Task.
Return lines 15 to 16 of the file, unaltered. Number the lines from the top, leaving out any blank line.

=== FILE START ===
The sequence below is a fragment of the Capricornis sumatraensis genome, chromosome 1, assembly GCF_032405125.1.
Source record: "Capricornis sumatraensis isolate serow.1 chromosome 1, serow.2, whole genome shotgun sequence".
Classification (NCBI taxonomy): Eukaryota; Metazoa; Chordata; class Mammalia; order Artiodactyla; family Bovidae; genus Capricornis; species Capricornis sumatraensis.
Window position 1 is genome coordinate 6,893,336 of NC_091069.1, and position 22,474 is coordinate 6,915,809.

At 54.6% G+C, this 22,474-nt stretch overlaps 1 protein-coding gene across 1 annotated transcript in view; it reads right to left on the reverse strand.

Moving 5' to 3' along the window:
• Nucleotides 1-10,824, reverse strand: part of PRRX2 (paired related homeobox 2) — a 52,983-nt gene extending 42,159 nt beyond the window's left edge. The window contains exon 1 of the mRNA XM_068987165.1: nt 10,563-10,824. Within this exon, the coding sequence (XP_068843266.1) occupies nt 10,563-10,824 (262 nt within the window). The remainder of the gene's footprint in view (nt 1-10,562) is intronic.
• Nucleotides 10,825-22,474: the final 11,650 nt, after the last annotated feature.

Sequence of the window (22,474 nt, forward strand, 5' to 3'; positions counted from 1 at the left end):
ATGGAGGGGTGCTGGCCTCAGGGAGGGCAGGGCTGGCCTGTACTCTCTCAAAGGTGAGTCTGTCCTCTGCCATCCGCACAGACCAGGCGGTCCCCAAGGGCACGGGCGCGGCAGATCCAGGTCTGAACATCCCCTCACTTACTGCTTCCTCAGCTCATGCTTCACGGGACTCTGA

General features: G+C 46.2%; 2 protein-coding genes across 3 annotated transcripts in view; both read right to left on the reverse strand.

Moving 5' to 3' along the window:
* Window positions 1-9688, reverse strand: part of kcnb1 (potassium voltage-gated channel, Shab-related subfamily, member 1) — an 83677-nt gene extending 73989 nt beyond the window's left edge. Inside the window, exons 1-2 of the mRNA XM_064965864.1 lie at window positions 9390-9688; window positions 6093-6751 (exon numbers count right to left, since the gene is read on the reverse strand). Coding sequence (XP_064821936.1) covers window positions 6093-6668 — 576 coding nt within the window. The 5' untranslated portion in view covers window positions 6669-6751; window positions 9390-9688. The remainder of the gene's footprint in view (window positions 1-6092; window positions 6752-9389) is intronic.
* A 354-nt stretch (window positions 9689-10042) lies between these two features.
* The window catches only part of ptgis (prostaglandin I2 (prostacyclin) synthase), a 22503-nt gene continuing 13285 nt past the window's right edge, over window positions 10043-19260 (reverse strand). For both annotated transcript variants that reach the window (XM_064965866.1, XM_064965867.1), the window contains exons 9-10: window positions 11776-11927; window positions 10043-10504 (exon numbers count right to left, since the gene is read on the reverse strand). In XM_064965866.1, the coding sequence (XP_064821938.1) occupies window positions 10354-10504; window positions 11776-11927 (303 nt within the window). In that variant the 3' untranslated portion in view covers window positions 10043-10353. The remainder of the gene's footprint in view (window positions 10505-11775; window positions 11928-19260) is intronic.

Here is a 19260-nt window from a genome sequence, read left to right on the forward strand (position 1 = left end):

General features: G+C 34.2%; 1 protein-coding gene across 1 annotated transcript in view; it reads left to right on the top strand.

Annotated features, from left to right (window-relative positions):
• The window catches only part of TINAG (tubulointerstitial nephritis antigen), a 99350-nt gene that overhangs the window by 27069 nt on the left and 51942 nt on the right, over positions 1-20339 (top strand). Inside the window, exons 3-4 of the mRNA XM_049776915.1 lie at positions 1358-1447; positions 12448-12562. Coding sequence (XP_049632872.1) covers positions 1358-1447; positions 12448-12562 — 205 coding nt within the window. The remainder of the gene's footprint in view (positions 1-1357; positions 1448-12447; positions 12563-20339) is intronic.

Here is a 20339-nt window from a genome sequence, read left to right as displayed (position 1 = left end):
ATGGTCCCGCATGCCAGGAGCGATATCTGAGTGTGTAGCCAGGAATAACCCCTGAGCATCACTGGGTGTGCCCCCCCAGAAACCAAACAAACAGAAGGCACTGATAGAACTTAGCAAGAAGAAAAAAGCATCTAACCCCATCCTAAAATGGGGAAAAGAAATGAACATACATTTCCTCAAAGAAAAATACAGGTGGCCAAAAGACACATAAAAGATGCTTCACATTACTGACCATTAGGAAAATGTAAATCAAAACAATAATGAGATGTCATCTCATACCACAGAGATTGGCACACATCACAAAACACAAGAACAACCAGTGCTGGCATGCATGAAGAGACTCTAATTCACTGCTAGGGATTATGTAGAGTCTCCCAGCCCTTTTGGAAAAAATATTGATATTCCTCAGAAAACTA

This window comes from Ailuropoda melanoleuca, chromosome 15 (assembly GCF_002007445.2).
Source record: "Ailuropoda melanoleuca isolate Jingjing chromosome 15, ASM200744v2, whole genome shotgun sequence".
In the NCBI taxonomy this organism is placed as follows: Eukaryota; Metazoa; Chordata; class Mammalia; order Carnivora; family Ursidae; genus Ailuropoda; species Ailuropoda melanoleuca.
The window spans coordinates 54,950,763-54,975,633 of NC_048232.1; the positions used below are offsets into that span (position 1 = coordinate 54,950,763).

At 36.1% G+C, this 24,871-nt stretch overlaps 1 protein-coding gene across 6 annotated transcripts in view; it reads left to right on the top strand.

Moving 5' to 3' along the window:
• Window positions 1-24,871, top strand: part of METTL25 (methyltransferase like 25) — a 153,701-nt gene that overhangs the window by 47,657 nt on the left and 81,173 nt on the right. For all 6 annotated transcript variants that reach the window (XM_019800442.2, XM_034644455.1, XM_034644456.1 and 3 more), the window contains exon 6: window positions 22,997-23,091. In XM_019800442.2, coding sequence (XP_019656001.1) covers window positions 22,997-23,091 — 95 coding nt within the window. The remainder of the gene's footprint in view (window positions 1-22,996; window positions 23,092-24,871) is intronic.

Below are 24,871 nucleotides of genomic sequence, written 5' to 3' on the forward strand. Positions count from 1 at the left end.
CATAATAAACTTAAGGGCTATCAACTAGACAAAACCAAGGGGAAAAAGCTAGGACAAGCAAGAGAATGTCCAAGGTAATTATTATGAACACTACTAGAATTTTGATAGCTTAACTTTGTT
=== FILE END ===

* The window catches only part of ptgis (prostaglandin I2 (prostacyclin) synthase), a 22503-nt gene continuing 13285 nt past the window's right edge, over window positions 10043-19260 (reverse strand). For both annotated transcript variants that reach the window (XM_064965866.1, XM_064965867.1), the window contains exons 9-10: window positions 11776-11927; window positions 10043-10504 (exon numbers count right to left, since the gene is read on the reverse strand). In XM_064965866.1, the coding sequence (XP_064821938.1) occupies window positions 10354-10504; window positions 11776-11927 (303 nt within the window). In that variant the 3' untranslated portion in view covers window positions 10043-10353. The remainder of the gene's footprint in view (window positions 10505-11775; window positions 11928-19260) is intronic.

Here is a 19260-nt window from a genome sequence, read left to right on the forward strand (position 1 = left end):